Initially, ubiquitin seemed to be a cellular “sale sticker,” Callis said. It’s attached to proteins that are due to be hauled away for disposal within the cell. But it turns out that ubiquitin does far more than tag items for destruction. It is selective, tagging some items but not others. It can attach in different ways and form chains that tag proteins for different pathways. Rather than a sales sticker, it is more like a programmable RFID tag attached to a parcel in a warehouse and directing it where to go.
“Originally people thought that ubiquitin was there to take out the garbage, and I thought that was interesting, the specificity of it,” Callis said. “But it turns out to be way more complex than we originally thought.”
The 2004 Nobel Prize in chemistry was awarded to Avram Hershko, Aaron Ciechanover and Irwin Rose for discovering the ubiquitin protein degradation system.
Callis studies ubiquitin pathways using the model plant Arabidopsis. More than 10 percent of the genes in this small plant are related to ubiquitin, adding to or removing it from proteins and creating or reading what is now called the “ubiquitin code,” she said.
Ubiquitin is particularly important in shaping plant growth, she said. It regulates the “master regulators” that control how cells respond to hormones such as auxin that shape how stems, roots, leaves and flowers grow.
“Professor Callis is the leader in understanding how these hormones regulate protein degradation,” wrote Jodi Nunnari and Joanne Engebrecht, chair and vice-chair, respectively, of the Department of Molecular and Cellular Biology, in nominating Callis for the award. Her work has been instrumental in elucidating the players in ubiquitin pathways, they wrote, leading to many unexpected discoveries and opening up new fields of study.
“It turns out that what we thought was a very narrow process is involved in everything,” Callis said.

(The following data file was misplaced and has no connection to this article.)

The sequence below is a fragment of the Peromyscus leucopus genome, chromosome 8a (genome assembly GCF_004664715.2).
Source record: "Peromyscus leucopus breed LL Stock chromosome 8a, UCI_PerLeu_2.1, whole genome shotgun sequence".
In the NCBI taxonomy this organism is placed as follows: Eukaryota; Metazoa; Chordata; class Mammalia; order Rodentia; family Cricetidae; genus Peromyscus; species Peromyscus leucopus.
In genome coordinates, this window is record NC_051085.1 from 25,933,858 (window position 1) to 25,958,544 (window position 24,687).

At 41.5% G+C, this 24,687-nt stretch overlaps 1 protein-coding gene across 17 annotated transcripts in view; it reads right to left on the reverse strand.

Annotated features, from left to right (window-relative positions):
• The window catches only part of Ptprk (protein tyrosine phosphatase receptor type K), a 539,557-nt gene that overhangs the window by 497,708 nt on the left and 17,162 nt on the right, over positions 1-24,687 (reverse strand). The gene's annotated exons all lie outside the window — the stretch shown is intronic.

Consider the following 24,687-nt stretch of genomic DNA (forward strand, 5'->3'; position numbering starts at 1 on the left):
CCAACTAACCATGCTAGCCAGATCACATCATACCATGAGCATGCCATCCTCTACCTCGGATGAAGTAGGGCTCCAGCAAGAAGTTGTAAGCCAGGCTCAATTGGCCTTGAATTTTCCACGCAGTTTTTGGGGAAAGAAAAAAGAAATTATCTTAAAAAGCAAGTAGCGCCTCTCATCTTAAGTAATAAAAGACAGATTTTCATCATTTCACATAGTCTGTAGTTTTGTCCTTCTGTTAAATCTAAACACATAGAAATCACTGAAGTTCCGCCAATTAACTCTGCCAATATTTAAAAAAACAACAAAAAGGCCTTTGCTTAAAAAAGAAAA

Encouraging classroom engagement
Reviews of Callis’ teaching describe her as an exemplary, dedicated and hard-working instructor who creates a respectful classroom climate that encourages engagement, Nunnari and Engebrecht wrote.
In addition to BIS 103, Callis also teaches smaller classes, including a seminar in biochemistry. With a group of less than 20 students, she explores a topic from beginning to end. This winter quarter, the class learned about the “tumor suppressor” gene P53 from its discovery in 1979 to clinical applications. P53 is, naturally, regulated by ubiquitin and is the focus of human clinical trials for a range of cancers.
Among professional service, Callis served as editor of The Plant Cell, the world’s leading journal in plant cell biology, from 2009 to 2014, and is currently an editor for Faculty of 1000, an online scientific forum. She has served on numerous review panels and boards for the National Science Foundation, other agencies and professional societies. She is a fellow of the American Association for the Advancement of Science and the American Society of Plant Biologists and served on the AAAS Council from 2013 to 2016.
At UC Davis she held the College of Biological Sciences’ rotating Paul K. and Ruth R. Stumpf Chair in Plant Biochemistry from 2005 to 2011.
Callis has also regularly appeared as a guest lecturer in local high schools and sponsored a number of students in the Davis Senior High School Biotechnology Program.
UC Davis has been a great place to work, Callis said.
“I’m in a department with people who work on different kinds of systems like yeast or zebrafish, but in addition I have the whole plant biology community and I get to know them through graduate programs and research affiliations, and it’s an outstanding community,” she said. “People are collegial, they’re not cutthroat competitive.”
After almost 30 years, Callis said she still enjoys teaching a large lecture class.
“I feel like it’s important that they get a good experience at that level, because I can influence what major they decide to go to at that point,” she said. “I think about the impact that introductory bio class had on me.”
About the undergraduate teaching prize
Established in 1986, the UC Davis Prize for Undergraduate Teaching and Scholarly Achievement was created to honor faculty who are both exceptional teachers and scholars. The $45,000 prize is funded through philanthropic gifts managed by the UC Davis Foundation. The winner is selected based on the nominations of other professors, other research peers, and representatives of the UC Davis Foundation board of trustees, as well as from students.
Audio: Plant Biochemist is UC Davis' Top Teacher